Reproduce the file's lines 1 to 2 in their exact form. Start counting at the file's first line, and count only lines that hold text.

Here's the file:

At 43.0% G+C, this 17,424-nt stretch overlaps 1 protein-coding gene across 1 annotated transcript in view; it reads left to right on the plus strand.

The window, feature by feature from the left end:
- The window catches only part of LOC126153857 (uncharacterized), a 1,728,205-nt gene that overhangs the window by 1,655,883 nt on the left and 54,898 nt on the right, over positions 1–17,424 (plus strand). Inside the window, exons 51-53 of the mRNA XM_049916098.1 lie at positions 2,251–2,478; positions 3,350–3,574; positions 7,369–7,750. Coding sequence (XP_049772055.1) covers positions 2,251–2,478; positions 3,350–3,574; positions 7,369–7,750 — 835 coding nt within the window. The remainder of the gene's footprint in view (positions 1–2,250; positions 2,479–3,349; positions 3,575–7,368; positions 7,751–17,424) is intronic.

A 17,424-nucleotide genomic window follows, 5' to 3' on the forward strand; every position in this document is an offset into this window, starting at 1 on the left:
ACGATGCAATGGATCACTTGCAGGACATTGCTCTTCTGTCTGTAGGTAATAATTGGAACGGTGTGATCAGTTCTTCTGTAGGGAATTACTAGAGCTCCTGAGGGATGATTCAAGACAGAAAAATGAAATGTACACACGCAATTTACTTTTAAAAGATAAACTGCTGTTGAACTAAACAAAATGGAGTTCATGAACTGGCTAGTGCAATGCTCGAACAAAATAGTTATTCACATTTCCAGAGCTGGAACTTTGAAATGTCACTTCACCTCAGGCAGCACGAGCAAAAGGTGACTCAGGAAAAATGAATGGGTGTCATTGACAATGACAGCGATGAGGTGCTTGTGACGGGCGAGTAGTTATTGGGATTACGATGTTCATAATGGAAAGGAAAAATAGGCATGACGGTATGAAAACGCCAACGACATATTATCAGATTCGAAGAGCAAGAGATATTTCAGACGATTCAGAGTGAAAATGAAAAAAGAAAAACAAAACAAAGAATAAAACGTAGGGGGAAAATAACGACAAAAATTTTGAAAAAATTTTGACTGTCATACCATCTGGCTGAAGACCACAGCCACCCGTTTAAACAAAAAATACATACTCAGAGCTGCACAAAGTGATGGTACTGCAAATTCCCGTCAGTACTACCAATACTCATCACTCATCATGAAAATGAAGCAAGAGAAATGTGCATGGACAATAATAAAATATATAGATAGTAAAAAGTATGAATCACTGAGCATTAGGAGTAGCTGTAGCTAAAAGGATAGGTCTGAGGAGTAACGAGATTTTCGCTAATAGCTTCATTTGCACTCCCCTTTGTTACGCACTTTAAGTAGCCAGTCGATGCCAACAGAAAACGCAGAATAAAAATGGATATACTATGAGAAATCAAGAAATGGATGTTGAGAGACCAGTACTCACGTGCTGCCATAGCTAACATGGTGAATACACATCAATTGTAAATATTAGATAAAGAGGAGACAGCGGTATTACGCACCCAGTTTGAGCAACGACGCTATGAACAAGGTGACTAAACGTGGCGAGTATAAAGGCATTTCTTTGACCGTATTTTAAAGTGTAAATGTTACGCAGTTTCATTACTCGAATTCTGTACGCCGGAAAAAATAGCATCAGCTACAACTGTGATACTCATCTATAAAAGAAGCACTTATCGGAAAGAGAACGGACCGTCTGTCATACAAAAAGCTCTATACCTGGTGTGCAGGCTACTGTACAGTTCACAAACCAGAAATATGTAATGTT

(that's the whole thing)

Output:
At 43.0% G+C, this 17,424-nt stretch overlaps 1 protein-coding gene across 1 annotated transcript in view; it reads left to right on the plus strand.

The window, feature by feature from the left end: